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Novel Treatments for Attention Deficit/Hyperactivity Disorder in Children

Thomas J. Spencer, MD; Joseph Biederman, MD; Timothy E Wilens, MD; and Steven V. Faraone, PhD

Published: October 1, 2002

Article Abstract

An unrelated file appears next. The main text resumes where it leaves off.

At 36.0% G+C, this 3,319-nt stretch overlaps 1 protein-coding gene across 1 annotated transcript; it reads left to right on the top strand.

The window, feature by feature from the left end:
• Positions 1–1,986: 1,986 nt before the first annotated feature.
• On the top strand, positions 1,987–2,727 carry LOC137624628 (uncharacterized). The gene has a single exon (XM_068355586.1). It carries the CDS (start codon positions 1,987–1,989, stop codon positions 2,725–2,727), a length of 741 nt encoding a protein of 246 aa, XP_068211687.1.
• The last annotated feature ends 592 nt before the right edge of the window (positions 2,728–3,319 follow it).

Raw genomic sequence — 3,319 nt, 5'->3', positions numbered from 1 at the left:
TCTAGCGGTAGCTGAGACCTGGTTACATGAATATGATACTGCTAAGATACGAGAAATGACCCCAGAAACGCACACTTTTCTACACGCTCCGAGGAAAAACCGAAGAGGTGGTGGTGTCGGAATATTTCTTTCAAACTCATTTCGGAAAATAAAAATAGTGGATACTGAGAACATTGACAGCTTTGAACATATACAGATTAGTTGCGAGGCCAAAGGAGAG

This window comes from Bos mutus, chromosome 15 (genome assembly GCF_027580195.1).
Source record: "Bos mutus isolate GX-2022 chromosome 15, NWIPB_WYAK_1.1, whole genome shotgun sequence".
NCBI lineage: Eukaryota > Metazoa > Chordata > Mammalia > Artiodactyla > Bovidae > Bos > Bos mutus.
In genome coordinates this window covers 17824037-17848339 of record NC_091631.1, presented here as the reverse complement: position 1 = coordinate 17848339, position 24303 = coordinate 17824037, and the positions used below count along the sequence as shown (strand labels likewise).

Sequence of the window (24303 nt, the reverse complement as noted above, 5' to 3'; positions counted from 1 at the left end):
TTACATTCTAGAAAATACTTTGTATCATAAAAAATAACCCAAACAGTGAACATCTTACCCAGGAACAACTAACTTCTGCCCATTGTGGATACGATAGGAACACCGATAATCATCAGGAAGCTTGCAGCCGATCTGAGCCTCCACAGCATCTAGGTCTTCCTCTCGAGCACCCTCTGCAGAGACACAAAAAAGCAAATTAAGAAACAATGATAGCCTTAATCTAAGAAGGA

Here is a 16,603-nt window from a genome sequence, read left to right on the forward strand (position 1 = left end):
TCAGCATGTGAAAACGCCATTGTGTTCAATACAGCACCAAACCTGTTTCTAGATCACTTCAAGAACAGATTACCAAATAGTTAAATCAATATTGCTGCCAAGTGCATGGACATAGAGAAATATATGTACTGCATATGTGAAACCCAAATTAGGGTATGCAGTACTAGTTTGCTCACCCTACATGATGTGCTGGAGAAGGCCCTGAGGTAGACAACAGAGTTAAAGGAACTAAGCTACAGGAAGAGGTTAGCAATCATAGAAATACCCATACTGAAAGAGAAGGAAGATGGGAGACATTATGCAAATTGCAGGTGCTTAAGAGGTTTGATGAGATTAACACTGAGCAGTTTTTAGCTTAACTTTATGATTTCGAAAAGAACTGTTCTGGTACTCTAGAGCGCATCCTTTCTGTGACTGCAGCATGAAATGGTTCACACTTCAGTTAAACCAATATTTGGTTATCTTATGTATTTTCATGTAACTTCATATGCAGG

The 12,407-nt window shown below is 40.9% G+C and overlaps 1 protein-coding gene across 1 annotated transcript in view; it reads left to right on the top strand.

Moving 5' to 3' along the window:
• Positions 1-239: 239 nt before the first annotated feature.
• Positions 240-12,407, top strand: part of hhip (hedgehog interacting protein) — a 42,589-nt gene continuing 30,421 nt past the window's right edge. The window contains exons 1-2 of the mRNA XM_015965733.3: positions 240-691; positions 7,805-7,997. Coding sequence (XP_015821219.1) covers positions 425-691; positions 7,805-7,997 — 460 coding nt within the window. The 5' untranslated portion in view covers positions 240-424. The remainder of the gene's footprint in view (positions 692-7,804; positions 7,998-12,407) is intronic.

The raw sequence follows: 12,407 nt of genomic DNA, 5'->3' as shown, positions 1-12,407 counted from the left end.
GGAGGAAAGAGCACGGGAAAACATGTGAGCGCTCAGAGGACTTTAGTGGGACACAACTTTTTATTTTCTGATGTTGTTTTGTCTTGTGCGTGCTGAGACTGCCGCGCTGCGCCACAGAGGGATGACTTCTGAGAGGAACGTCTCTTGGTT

Optimal medications for children with attention-deficit/hyperactivity disorder (ADHD) would be effective, well tolerated, and long acting and not cause mood swings or worsen comorbid conditions. Current medications work on brain dopamine and/or norepinephrine systems, which are thought to be involved in ADHD. The medication class with the most evidence of efficacy in ADHD is stimulants, but they may be abused, are effective for only 4 to 12 hours, and may cause mood swings or increase tic severity. In recent years, alternative treatments have been explored. Tricyclic antidepressants have efficacy comparable to that of stimulants but may cause constipation, dry mouth, tremors, blood pressure changes, and potentially serious side effects including cardiac conduction and repolarization delays. Monoamine oxidase inhibitors may improve ADHD symptoms but are associated with severe dietary restrictions. Serotonin reuptake inhibitors have little or no effect in ADHD but may improve comorbid depression. Bupropion, although less effective than stimulants, may improve both ADHD symptoms and comorbid depression. Antihypertensive agents may improve impulsivity, hyperactivity, and comorbid tics but cause sedation or rebound hypertension. Atomoxetine, which is being developed for ADHD, reduces symptoms of ADHD without exacerbating comorbid conditions and is associated with only minor side effects, including subtle changes in blood pressure and heart rate. Before prescribing a treatment, physicians should consider the appropriateness and effectiveness of any medication for children with ADHD, who may be less tolerant of side effects and less able to monitor and express concerns about their well-being than adults.

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